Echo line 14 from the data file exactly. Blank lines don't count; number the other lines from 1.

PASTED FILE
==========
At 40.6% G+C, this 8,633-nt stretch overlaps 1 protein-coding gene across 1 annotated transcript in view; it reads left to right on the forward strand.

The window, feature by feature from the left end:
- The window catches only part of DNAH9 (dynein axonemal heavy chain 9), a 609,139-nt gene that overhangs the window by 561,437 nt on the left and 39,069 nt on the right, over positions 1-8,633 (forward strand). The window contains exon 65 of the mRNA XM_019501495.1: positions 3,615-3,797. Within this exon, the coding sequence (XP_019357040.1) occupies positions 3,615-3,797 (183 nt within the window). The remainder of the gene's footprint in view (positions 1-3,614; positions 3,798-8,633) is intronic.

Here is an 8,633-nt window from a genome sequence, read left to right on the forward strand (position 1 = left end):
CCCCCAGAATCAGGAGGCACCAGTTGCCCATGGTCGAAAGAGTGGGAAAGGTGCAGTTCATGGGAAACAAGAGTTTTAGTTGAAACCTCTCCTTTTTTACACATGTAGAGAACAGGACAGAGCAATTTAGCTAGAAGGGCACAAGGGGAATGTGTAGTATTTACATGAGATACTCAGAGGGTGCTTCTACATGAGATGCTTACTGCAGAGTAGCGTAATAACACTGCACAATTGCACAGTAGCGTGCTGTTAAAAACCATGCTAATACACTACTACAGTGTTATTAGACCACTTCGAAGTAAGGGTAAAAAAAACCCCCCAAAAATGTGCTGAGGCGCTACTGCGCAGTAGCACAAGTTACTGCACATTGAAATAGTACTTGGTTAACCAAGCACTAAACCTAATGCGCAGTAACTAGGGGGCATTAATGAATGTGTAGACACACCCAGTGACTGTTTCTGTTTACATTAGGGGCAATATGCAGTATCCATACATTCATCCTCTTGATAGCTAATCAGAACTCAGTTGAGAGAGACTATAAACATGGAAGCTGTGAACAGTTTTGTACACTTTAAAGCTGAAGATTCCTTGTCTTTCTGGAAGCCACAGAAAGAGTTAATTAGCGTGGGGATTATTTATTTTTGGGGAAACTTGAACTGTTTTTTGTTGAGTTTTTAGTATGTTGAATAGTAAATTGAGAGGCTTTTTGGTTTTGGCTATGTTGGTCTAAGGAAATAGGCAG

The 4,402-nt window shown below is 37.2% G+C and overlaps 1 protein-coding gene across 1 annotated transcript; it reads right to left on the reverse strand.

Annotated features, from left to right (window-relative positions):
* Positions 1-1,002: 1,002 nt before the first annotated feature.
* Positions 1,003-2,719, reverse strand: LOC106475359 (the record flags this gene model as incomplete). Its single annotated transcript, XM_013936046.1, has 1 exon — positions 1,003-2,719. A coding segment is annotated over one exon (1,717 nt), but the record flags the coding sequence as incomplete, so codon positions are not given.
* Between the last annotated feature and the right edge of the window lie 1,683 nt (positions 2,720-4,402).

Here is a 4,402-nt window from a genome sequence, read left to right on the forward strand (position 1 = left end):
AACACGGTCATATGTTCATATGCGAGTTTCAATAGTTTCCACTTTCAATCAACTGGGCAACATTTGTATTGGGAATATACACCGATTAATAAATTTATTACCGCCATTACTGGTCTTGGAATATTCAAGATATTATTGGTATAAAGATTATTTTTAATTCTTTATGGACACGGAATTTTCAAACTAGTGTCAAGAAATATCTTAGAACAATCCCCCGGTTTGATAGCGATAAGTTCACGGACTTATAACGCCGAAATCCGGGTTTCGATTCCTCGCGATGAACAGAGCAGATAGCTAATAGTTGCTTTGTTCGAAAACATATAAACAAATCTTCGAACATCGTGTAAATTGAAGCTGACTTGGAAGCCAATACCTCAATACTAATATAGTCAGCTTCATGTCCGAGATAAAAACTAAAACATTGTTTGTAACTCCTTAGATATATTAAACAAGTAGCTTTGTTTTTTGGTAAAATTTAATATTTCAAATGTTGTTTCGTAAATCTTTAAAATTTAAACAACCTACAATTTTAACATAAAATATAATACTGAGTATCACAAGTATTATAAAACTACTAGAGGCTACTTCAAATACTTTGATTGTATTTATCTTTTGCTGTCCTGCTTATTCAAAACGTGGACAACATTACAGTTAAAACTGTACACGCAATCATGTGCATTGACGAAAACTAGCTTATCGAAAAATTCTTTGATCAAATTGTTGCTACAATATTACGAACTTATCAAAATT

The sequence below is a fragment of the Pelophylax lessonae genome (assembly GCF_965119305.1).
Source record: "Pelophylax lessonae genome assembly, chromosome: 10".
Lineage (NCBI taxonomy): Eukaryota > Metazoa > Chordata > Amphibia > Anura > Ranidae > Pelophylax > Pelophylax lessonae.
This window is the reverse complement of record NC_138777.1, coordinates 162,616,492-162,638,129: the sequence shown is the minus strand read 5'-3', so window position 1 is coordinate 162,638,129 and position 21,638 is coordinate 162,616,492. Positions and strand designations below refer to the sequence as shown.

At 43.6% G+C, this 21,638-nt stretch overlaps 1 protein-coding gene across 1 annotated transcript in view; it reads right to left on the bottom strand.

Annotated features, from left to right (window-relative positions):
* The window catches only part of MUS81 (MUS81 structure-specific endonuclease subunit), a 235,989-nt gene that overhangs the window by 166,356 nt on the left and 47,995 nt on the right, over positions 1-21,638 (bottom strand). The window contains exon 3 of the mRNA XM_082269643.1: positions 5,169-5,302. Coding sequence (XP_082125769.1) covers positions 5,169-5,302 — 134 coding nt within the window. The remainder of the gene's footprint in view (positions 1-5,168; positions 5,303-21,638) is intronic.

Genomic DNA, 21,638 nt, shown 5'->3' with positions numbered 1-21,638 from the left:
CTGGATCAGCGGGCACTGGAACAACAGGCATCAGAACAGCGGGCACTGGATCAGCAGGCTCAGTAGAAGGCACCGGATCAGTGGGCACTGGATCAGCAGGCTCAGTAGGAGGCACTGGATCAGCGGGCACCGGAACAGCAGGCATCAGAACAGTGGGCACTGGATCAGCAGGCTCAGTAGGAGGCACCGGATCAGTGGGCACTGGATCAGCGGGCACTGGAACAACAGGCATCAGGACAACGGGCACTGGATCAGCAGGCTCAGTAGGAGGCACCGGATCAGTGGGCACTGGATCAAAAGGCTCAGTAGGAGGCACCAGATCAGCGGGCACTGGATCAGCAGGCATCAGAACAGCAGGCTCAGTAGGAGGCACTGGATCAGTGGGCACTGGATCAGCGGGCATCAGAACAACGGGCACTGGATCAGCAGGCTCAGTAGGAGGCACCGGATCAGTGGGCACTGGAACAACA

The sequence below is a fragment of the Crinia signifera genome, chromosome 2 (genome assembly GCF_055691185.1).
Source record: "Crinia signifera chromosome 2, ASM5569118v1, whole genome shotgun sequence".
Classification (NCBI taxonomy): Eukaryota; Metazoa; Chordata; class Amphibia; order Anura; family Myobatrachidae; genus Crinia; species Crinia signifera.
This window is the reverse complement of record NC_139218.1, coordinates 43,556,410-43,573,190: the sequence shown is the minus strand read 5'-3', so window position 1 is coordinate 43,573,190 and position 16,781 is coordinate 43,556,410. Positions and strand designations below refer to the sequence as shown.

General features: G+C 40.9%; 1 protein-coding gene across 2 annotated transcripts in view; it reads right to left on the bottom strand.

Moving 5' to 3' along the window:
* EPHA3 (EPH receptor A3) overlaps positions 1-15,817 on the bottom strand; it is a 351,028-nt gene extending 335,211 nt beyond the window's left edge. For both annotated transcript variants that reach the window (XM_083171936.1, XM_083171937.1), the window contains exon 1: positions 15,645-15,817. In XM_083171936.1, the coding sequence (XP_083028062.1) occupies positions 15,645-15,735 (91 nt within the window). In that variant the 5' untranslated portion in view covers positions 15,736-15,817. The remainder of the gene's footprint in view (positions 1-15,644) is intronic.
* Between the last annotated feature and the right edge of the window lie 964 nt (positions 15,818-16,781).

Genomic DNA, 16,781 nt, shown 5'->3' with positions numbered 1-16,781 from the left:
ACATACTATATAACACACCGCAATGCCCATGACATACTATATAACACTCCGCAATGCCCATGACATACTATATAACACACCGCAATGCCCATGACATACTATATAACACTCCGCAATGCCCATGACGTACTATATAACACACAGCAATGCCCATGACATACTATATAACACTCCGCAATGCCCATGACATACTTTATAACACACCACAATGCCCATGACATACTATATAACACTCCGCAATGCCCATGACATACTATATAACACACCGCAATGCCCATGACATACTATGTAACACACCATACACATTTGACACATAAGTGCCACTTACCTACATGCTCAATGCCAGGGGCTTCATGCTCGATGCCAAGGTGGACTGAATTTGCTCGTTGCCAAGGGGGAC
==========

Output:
Source record: "Pelophylax lessonae genome assembly, chromosome: 10".